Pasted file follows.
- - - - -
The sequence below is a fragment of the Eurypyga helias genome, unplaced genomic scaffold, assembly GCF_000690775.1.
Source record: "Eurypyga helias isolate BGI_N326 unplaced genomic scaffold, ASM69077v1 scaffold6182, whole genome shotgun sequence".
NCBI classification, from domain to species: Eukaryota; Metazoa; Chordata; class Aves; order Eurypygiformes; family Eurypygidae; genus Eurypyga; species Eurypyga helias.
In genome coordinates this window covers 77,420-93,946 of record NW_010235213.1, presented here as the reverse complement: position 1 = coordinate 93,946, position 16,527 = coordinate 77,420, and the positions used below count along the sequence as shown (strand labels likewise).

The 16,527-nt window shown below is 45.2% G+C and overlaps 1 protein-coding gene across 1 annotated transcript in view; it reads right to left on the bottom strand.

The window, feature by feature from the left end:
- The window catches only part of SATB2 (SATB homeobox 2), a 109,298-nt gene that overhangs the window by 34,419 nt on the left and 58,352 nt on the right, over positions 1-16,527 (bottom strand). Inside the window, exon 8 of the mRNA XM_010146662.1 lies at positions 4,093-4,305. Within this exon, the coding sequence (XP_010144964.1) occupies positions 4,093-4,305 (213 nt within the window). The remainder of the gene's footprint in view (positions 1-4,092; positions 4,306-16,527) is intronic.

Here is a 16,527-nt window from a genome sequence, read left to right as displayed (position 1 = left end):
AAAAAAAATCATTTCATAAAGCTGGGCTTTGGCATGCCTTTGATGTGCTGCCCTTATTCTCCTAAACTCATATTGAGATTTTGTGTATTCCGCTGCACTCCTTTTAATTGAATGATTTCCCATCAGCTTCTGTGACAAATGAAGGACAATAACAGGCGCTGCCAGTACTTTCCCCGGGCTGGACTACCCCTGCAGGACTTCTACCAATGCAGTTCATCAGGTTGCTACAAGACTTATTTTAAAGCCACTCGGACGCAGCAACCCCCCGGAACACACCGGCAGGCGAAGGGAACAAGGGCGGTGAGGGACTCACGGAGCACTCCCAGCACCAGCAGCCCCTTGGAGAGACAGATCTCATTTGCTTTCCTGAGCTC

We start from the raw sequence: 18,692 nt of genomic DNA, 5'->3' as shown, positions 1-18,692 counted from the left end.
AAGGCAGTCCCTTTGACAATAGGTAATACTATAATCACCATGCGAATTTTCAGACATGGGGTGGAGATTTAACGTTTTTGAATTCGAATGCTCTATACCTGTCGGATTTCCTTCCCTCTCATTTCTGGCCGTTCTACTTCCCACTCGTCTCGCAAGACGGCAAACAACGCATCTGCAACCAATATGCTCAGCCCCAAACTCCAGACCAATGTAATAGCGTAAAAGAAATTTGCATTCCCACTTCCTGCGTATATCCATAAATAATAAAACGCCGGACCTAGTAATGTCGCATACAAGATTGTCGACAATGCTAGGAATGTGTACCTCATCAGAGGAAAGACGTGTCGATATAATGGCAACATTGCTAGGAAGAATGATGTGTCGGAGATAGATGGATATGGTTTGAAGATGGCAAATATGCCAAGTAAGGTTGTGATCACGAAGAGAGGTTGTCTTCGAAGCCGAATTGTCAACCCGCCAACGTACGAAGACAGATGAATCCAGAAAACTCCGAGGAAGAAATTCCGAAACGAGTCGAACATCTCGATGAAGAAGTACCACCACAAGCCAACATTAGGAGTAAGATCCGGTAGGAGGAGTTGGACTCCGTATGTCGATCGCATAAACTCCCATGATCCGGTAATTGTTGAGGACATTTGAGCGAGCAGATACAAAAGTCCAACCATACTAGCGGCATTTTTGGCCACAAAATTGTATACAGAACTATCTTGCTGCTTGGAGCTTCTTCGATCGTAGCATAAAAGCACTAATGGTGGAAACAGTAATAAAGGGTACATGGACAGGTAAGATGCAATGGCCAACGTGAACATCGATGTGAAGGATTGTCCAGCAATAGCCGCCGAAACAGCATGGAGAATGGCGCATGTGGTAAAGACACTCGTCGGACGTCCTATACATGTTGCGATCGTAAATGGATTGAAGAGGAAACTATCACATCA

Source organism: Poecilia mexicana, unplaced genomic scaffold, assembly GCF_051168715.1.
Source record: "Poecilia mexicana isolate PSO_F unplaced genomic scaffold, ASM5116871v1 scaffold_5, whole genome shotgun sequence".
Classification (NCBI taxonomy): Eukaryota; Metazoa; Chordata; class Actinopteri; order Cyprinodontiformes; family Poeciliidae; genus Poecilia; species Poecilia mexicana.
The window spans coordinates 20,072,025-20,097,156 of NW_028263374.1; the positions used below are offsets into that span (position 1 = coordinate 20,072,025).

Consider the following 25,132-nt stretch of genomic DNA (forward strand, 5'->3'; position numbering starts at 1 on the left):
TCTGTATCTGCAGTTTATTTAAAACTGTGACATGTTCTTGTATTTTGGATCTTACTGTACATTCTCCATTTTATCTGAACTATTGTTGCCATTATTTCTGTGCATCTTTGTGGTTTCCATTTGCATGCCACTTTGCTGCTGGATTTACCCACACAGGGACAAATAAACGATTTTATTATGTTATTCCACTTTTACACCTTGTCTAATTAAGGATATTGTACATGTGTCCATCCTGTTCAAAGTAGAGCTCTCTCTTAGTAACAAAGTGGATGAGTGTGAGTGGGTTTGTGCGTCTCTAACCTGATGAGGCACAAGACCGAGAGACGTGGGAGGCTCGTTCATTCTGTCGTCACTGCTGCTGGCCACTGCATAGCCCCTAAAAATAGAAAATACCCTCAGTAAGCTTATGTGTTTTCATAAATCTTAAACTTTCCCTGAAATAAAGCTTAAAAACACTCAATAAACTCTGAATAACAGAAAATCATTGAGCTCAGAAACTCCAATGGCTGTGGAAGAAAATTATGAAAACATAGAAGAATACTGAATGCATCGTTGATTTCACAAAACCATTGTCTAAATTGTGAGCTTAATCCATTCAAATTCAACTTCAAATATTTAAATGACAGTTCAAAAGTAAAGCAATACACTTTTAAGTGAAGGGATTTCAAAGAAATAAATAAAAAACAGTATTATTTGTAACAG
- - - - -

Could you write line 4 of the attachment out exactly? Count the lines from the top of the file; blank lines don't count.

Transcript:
In genome coordinates this window covers 77,420-93,946 of record NW_010235213.1, presented here as the reverse complement: position 1 = coordinate 93,946, position 16,527 = coordinate 77,420, and the positions used below count along the sequence as shown (strand labels likewise).